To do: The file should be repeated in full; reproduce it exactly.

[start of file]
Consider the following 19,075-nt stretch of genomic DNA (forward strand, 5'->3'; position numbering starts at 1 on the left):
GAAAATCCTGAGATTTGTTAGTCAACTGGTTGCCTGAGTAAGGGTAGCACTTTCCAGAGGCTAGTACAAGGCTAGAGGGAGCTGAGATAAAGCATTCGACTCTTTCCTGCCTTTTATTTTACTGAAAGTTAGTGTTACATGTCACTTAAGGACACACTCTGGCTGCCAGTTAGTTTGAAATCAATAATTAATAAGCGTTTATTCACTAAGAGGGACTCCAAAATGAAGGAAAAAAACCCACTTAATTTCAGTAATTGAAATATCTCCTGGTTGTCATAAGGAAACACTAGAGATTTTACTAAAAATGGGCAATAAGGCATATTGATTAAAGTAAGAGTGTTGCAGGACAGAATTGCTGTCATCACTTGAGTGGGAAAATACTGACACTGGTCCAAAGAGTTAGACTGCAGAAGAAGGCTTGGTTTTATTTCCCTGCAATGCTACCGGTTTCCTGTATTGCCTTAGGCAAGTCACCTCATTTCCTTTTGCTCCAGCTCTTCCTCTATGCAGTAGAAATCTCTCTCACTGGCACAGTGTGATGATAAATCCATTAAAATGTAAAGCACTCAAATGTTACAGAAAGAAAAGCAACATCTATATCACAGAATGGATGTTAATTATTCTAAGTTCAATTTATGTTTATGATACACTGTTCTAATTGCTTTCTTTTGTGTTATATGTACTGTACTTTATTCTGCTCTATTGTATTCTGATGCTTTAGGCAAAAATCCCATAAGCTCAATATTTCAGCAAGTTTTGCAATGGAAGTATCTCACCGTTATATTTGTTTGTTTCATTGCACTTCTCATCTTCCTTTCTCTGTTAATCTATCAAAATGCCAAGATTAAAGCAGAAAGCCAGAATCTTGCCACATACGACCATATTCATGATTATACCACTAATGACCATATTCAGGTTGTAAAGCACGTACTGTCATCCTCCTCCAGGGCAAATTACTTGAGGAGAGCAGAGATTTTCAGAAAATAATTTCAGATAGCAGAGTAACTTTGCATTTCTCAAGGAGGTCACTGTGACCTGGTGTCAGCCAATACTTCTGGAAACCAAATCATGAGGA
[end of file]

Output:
Consider the following 19,075-nt stretch of genomic DNA (forward strand, 5'->3'; position numbering starts at 1 on the left):
GAAAATCCTGAGATTTGTTAGTCAACTGGTTGCCTGAGTAAGGGTAGCACTTTCCAGAGGCTAGTACAAGGCTAGAGGGAGCTGAGATAAAGCATTCGACTCTTTCCTGCCTTTTATTTTACTGAAAGTTAGTGTTACATGTCACTTAAGGACACACTCTGGCTGCCAGTTAGTTTGAAATCAATAATTAATAAGCGTTTATTCACTAAGAGGGACTCCAAAATGAAGGAAAAAAACCCACTTAATTTCAGTAATTGAAATATCTCCTGGTTGTCATAAGGAAACACTAGAGATTTTACTAAAAATGGGCAATAAGGCATATTGATTAAAGTAAGAGTGTTGCAGGACAGAATTGCTGTCATCACTTGAGTGGGAAAATACTGACACTGGTCCAAAGAGTTAGACTGCAGAAGAAGGCTTGGTTTTATTTCCCTGCAATGCTACCGGTTTCCTGTATTGCCTTAGGCAAGTCACCTCATTTCCTTTTGCTCCAGCTCTTCCTCTATGCAGTAGAAATCTCTCTCACTGGCACAGTGTGATGATAAATCCATTAAAATGTAAAGCACTCAAATGTTACAGAAAGAAAAGCAACATCTATATCACAGAATGGATGTTAATTATTCTAAGTTCAATTTATGTTTATGATACACTGTTCTAATTGCTTTCTTTTGTGTTATATGTACTGTACTTTATTCTGCTCTATTGTATTCTGATGCTTTAGGCAAAAATCCCATAAGCTCAATATTTCAGCAAGTTTTGCAATGGAAGTATCTCACCGTTATATTTGTTTGTTTCATTGCACTTCTCATCTTCCTTTCTCTGTTAATCTATCAAAATGCCAAGATTAAAGCAGAAAGCCAGAATCTTGCCACATACGACCATATTCATGATTATACCACTAATGACCATATTCAGGTTGTAAAGCACGTACTGTCATCCTCCTCCAGGGCAAATTACTTGAGGAGAGCAGAGATTTTCAGAAAATAATTTCAGATAGCAGAGTAACTTTGCATTTCTCAAGGAGGTCACTGTGACCTGGTGTCAGCCAATACTTCTGGAAACCAAATCATGAGGA